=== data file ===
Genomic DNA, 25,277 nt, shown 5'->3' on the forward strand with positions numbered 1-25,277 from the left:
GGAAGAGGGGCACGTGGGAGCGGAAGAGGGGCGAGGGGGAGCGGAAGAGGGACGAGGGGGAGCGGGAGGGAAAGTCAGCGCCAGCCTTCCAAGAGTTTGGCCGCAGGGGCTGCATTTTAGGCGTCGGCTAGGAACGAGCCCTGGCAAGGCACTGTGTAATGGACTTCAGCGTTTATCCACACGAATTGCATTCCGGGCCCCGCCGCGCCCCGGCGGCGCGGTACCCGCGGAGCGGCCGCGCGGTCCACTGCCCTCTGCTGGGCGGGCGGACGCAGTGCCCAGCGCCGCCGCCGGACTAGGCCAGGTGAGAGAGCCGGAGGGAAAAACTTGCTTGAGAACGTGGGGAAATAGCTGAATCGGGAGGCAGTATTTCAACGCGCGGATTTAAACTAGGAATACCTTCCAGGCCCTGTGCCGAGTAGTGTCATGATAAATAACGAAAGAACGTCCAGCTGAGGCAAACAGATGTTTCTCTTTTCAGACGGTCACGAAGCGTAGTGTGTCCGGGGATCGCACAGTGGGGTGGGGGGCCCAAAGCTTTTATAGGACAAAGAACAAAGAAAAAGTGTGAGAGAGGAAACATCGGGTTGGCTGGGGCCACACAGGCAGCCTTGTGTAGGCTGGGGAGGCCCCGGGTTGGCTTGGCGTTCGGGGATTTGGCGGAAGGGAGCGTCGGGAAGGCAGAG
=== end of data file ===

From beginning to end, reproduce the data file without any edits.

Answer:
Genomic DNA, 25,277 nt, shown 5'->3' on the forward strand with positions numbered 1-25,277 from the left:
GGAAGAGGGGCACGTGGGAGCGGAAGAGGGGCGAGGGGGAGCGGAAGAGGGACGAGGGGGAGCGGGAGGGAAAGTCAGCGCCAGCCTTCCAAGAGTTTGGCCGCAGGGGCTGCATTTTAGGCGTCGGCTAGGAACGAGCCCTGGCAAGGCACTGTGTAATGGACTTCAGCGTTTATCCACACGAATTGCATTCCGGGCCCCGCCGCGCCCCGGCGGCGCGGTACCCGCGGAGCGGCCGCGCGGTCCACTGCCCTCTGCTGGGCGGGCGGACGCAGTGCCCAGCGCCGCCGCCGGACTAGGCCAGGTGAGAGAGCCGGAGGGAAAAACTTGCTTGAGAACGTGGGGAAATAGCTGAATCGGGAGGCAGTATTTCAACGCGCGGATTTAAACTAGGAATACCTTCCAGGCCCTGTGCCGAGTAGTGTCATGATAAATAACGAAAGAACGTCCAGCTGAGGCAAACAGATGTTTCTCTTTTCAGACGGTCACGAAGCGTAGTGTGTCCGGGGATCGCACAGTGGGGTGGGGGGCCCAAAGCTTTTATAGGACAAAGAACAAAGAAAAAGTGTGAGAGAGGAAACATCGGGTTGGCTGGGGCCACACAGGCAGCCTTGTGTAGGCTGGGGAGGCCCCGGGTTGGCTTGGCGTTCGGGGATTTGGCGGAAGGGAGCGTCGGGAAGGCAGAG